The central claim of this essay is that many deflationary theories of truth are variants of the correspondence theory of truth. Essential to the correspondence theory of truth is the proposal that objective features of the world are the truthmakers of statements. Many advocates of deflationary theories (including F. P. Ramsay, P. F. Strawson and Paul Horwich) remain committed to this proposal. Although T-sentences (statements of the form “ s is true iff p ”) are presented by advocates of (...) deflationary theories of truth as truisms or analytic truths, T-sentences are often understood as entailing commitment to the central proposal of the correspondence theory. (shrink)
Many philosophers ignore developments in the behavioral, cognitive, and neurosciences that purport to challenge our ideas of free will and responsibility. The reason for this is that the challenge is often framed as a denial of the idea that we are able to act differently than we do. However, most philosophers think that the ability to do otherwise is irrelevant to responsibility and free will. Rather it is our ability to act for reasons that is crucial. We argue that the (...) scientific findings indicate that it is not so obvious that our views of free will and responsibility can be grounded in the ability to act for reasons without introducing metaphysical obscurities. This poses a challenge to philosophers. We draw the conclusion that philosophers are wrong not to address the recent scientific developments and that scientists are mistaken in formulating their challenge in terms of the freedom to do otherwise. (shrink)
Mereological principles are sometimes used to support general claims about the structure and arrangement of objects in the world. I focus initially on one such mereological principle, the weak supplementation principle (WSP). It is not obvious that (WSP) is prescribed by ordinary thinking about parthood. Further, (WSP) is not needed for a fairly strong formal characterization of the part–whole relation. For these reasons, some arguments relying on (WSP) might be countered by simply denying (WSP). I argue more generally that there (...) is no reason to assume that one core mereology functions as a common basis for all plausible metaphysical theories. (shrink)
It is often assumed that indeterminacy in mereological relations—in particular, indeterminacy in which collections of objects have fusions—leads immediately to indeterminacy in what objects there are in the world. This assumption is generally taken as a reason for rejecting mereological vagueness. The purpose of this paper is to examine the link between mereological vagueness and existential vagueness. I hope to show that the connection between the two forms of vagueness is not nearly so clear-cut as has been supposed.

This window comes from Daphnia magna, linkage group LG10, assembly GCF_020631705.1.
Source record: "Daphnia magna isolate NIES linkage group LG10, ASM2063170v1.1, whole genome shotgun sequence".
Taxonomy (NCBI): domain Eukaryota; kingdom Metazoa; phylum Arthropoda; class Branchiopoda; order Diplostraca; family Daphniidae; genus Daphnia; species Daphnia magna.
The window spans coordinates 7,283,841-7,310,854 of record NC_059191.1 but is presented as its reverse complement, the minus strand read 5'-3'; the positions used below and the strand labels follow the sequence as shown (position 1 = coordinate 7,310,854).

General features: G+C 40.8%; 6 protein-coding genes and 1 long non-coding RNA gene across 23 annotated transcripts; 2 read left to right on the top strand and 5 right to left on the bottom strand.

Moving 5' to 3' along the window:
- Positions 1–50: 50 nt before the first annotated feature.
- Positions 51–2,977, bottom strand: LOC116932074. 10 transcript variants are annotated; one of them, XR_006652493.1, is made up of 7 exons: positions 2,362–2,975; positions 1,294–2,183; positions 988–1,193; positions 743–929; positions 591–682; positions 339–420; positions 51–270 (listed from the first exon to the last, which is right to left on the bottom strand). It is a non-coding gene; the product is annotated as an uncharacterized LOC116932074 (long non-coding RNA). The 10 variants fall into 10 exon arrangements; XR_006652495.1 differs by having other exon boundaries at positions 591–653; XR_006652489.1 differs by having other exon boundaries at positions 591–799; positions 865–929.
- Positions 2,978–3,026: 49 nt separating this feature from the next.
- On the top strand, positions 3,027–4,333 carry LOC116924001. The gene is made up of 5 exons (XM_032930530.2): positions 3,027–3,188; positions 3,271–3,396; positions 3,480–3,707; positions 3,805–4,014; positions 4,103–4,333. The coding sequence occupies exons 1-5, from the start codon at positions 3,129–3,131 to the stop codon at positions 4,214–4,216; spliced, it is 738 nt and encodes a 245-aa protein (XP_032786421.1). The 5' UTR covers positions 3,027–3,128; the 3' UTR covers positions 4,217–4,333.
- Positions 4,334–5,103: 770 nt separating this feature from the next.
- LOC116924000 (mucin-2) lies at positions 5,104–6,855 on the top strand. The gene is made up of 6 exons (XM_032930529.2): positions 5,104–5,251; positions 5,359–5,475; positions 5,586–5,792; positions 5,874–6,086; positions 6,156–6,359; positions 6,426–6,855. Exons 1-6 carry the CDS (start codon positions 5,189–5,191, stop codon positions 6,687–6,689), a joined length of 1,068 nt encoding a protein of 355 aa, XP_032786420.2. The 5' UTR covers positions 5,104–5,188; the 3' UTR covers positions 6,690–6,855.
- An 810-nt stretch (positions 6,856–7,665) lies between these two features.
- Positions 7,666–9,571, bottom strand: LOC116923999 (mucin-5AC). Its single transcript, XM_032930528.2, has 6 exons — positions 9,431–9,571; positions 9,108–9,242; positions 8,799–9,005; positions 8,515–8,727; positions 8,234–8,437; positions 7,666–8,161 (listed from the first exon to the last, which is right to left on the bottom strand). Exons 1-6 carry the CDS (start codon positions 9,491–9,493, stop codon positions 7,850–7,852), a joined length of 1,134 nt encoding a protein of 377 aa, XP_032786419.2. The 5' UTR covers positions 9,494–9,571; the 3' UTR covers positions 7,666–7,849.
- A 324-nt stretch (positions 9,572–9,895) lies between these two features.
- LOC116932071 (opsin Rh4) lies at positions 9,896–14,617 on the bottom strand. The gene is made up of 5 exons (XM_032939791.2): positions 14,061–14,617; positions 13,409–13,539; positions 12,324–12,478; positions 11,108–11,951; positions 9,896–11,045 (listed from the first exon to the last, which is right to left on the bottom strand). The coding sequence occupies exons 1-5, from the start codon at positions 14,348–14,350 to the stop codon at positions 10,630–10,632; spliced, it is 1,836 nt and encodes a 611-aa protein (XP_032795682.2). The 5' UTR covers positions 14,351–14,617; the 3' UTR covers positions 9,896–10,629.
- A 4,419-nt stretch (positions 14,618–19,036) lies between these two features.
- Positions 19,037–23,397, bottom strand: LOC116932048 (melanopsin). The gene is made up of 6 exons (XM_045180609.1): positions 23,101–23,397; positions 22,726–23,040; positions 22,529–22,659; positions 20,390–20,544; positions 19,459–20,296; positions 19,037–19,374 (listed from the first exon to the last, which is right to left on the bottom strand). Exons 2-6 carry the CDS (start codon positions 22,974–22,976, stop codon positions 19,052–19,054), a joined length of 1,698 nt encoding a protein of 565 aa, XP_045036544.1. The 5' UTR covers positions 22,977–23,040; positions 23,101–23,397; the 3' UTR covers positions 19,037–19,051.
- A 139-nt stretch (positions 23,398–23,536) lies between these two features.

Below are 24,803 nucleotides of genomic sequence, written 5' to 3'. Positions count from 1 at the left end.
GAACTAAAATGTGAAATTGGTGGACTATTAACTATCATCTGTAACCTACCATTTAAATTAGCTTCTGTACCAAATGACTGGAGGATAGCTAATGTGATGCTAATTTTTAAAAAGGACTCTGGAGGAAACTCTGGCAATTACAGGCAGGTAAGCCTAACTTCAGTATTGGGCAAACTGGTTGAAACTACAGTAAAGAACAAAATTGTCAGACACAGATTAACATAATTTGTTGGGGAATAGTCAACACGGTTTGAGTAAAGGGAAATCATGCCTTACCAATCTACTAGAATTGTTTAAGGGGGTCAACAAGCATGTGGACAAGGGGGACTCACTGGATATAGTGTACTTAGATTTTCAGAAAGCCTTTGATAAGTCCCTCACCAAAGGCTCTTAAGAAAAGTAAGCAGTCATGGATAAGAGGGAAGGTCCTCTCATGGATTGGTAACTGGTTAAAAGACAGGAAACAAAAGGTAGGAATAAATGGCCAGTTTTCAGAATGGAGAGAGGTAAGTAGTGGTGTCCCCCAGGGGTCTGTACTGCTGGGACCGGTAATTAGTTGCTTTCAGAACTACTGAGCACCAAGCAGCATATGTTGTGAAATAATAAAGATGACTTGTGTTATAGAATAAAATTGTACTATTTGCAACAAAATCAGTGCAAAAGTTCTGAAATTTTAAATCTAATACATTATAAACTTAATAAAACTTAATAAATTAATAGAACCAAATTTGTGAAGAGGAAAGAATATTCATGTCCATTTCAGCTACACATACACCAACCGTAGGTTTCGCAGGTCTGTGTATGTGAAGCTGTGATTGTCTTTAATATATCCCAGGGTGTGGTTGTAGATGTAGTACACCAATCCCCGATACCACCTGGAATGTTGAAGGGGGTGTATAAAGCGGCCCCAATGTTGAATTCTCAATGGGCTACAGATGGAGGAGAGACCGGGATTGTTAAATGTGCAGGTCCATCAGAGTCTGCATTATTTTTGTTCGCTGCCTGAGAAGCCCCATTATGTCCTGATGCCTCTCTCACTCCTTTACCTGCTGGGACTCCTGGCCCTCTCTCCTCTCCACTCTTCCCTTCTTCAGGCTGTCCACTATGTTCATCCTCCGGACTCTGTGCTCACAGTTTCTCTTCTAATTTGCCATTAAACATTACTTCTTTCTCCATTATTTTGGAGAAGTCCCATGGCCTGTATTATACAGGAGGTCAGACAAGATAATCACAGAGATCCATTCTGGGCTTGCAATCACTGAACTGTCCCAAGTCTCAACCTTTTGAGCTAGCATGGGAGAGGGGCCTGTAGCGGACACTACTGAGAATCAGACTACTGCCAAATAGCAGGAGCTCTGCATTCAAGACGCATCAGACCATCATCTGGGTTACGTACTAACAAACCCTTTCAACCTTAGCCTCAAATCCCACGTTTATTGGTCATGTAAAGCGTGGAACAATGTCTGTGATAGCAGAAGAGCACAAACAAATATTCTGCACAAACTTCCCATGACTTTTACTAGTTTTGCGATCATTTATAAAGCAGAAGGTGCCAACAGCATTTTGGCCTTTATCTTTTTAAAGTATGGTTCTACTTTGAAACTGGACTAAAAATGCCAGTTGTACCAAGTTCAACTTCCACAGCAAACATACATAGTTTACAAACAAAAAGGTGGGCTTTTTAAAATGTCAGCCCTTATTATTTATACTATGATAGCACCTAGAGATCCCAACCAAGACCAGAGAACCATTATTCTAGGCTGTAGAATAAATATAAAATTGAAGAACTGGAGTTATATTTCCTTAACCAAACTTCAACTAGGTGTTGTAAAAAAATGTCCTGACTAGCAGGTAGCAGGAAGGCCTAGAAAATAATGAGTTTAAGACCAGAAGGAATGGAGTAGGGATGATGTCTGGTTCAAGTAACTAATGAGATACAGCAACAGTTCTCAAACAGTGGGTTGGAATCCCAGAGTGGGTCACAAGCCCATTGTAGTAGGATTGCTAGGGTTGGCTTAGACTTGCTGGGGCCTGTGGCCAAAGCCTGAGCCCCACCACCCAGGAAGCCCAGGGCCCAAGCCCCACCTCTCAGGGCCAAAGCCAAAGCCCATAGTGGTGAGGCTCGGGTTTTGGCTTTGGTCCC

This research examines how the fit between employees moral development and the ethical work climate of their organization affects employee attitudes. Person-organization fit was assessed by matching individuals' level of cognitive moral development with the ethical climate of their organization. The influence of P-O fit on employee attitudes was assessed using a sample of 304 individuals from 73 organizations. In general, the findings support our predictions that fit between personal and organizational ethics is related to higher levels of commitment and (...) job satisfaction and lower levels of turnover intent. Ethical P-O fit was related to higher levels of affective commitment across all three ethical climate types. Job satisfaction was only associated with ethical P-O fit for one of the three P-O fit variables and turnover intentions were significantly associated with two of the ethical P-O fit variables. The most consistent effect was found for the Conventional - Caring fit variable, which was significantly related to all three attitudes assessed. The weakest effect was found for the Preconventional - Instrumental fit variable, which was only predictive of affective commitment. The pattern of findings and implications for practice and future research are discussed. (shrink)
In this paper, we propose an examination of the shared connections between the French philosopher, Maurice Merleau-Ponty and the Austro-Hungarian movement theorist, Rudolf Laban.In many ways Merleau-Ponty''s philosophy demonstrates a synthesis of the best in existen-tialism and phenomenology. In like manner, Rudolf Laban was a synthesizer of experiences and theories of movement.